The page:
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Thread: Teensy 4 dead after I2C error

  1. #1
    Junior Member
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    Teensy 4 dead after I2C error

    Hello, I was recently making a flight computer for a tvc rocket with a t4 controlling it. I soldered the t4 in, but when I tried to pull data from the I2C bus it couldn't find a device. I found this strange so I ran an I2C scanner and the serial output had an error on every address. I was confused so I ran it a few more times and then ran it on a spare uno, which never gave an error. I attempted to connect the uno to the pcb with some headers I included and connected just the 3v, gnd, sea, and scl. After getting nothing from the test, but still getting no errors on the uno, I attempted to power the teensy again and it would not power on. My multimeter is not working, but I tried multiple cables and other devices on the USB port to verify it was still working and I connected another I2C device to the uno to verify the scanner would pick up devices. Any idea what could have caused it? I am happy to provide any more information if needed.

  2. #2
    Senior Member+ MichaelMeissner's Avatar
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    Disconnect the i2c device, and unplug the Teensy. Then turn on the Teensy then press the program button for exactly 15 seconds. It should put a basic blink program into the Teensy. Note, it takes some time erase the Teensy's flash.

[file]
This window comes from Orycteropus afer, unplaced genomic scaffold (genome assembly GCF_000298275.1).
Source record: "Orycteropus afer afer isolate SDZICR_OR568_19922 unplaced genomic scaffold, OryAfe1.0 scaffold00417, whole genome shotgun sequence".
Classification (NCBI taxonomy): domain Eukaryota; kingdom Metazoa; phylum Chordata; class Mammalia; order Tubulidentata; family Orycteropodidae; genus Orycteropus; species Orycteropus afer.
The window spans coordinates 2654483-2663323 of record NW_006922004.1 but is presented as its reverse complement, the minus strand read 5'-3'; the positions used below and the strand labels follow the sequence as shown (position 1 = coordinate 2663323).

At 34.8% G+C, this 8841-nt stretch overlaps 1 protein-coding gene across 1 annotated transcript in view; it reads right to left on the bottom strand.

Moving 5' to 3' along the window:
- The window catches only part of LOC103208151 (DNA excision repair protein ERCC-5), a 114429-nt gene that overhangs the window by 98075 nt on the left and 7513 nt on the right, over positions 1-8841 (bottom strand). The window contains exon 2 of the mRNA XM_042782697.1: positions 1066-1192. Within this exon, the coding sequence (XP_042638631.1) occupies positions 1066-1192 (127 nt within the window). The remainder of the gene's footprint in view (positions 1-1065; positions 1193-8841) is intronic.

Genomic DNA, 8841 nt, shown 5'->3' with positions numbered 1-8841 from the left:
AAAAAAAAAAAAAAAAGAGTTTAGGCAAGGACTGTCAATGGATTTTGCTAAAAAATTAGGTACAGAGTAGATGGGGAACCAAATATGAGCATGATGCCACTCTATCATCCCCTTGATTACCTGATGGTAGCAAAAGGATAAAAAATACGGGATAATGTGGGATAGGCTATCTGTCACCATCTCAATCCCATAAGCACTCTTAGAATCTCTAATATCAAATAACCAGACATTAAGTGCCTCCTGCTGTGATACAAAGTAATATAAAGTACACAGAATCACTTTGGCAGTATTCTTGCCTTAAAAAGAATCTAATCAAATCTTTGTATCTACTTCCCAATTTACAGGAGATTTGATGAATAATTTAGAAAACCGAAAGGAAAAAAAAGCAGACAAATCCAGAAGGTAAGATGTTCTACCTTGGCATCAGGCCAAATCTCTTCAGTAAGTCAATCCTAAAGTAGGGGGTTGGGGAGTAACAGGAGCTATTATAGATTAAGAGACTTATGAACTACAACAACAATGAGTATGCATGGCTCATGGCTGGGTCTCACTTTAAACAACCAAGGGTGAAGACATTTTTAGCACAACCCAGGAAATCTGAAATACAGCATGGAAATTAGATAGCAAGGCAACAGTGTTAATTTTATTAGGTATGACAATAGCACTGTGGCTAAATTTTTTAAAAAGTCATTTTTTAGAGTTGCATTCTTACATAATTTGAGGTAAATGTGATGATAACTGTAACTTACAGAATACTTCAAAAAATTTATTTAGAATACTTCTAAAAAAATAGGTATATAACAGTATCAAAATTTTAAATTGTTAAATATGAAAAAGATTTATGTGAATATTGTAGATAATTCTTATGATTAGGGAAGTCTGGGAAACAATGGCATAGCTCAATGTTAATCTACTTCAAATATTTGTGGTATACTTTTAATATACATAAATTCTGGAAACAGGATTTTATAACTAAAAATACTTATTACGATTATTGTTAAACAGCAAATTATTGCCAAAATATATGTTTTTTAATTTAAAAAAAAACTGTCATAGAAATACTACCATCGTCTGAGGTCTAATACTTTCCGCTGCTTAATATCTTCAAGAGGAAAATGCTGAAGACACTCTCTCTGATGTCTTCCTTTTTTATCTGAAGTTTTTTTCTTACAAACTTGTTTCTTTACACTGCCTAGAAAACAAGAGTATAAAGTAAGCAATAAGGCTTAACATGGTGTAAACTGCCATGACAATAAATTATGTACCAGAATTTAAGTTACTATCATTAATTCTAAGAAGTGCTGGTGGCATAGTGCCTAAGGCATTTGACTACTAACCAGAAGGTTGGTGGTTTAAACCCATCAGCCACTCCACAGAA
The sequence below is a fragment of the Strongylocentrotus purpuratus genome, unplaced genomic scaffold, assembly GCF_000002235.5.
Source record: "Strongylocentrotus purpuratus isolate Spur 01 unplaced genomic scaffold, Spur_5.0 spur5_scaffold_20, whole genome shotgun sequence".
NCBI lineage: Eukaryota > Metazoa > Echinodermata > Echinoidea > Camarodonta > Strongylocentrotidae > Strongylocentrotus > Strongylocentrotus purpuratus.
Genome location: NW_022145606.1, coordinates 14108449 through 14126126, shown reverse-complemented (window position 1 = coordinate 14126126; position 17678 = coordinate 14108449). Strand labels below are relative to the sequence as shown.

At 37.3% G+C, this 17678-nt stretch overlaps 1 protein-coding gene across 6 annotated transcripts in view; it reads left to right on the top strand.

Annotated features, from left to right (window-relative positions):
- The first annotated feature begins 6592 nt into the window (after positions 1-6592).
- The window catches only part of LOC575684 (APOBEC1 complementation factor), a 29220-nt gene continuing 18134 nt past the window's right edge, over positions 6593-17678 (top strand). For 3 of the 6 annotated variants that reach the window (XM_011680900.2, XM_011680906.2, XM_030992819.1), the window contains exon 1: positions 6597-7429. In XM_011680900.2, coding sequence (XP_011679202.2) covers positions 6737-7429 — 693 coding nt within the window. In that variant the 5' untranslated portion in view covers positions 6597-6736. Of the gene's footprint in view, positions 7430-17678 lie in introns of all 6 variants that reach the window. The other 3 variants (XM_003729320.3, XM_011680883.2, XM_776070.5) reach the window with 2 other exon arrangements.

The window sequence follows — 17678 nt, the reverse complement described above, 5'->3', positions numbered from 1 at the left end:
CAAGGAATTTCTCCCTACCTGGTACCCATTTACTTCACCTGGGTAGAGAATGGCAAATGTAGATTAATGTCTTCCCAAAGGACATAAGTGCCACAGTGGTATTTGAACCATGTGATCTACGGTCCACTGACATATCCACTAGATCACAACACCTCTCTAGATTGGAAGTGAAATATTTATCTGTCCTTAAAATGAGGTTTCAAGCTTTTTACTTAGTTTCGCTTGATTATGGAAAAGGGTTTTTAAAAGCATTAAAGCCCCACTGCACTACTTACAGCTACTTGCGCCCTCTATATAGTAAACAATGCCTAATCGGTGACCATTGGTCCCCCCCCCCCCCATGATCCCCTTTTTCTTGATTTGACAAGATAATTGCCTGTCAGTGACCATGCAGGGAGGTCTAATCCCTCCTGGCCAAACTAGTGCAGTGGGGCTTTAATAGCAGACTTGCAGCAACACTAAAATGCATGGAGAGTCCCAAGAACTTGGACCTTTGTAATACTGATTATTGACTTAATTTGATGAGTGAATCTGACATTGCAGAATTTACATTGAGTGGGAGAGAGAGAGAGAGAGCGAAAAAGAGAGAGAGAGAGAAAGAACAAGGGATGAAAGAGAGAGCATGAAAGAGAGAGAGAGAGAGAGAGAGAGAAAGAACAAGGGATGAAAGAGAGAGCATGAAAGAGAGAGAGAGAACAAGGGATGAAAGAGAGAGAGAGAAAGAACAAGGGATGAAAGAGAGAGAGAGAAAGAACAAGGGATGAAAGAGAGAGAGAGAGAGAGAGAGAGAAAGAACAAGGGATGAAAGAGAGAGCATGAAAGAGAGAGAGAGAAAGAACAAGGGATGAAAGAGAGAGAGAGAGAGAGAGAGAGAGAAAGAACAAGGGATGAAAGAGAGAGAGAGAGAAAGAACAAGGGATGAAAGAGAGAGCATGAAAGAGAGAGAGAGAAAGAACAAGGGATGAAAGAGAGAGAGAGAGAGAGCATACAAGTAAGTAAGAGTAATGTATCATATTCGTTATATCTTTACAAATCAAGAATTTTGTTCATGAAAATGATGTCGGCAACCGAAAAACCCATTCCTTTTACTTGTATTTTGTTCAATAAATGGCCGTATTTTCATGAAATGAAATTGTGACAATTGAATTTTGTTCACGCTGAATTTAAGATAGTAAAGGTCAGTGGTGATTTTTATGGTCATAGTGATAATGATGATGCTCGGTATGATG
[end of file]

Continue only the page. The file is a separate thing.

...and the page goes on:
Here is the quote from the 4.0 page:
    • [b]Restore Program[/b\ - When you press the Teensy 4.0 pushbutton for 15 seconds (a quick flash on the red LED will tell you the moment to release), all of the Flash except this 4K is erased, and this known-good LED blink program is copied to the beginning of the Flash. This top 4K is special read-only memory, so you can always use this 15 second button press to fully erase your Teensy 4.0 and restore it to a known-good blink program.
    If your Teensy doesn't come back from the dead after using the 15 second reset, you likely toasted it.

    Next in terms of I2C:

    The Teensy 4.0 runs on 3.3v. Some i2c devices made for the AVR processors are 5v only. If the device requires 5v, you will need a level shifter to properly transform the Teensy's 3.3v to talk to a 5v devic.;

    If you did use 5v to connect to the i2c device, it may have destroyed the Teensy.

    On most ARM processors, you need what are called pull-up resistors to make the I2C bus work. Many devices have pull-up resistors on their board, so you don't have to add more. If the device doesn't provide pull up resistors, you need to add them. A typical value for 3.3v buses in 2.2K ohms (4.7K is typical for 5v buses, but 4.7K will usually work on a Teensy, but it may prevent you from achieving the highest I2C speed.

    A pull-up resistor is a parallel data connection. You need to hook the resistor between pin 18 and 3.3v, and another between pin 19 and 3.3v.

    If you run the scanner program, and it hangs, it is an indication that your pull-up resistors aren't right.

  3. #3
    Junior Member
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    The 15 second hold did not work and the processor does not heat up. The pcb is designed by me and I put 4.7k resistors on the i2c bus. It seems like there might have been an underlying issue before I started using it.

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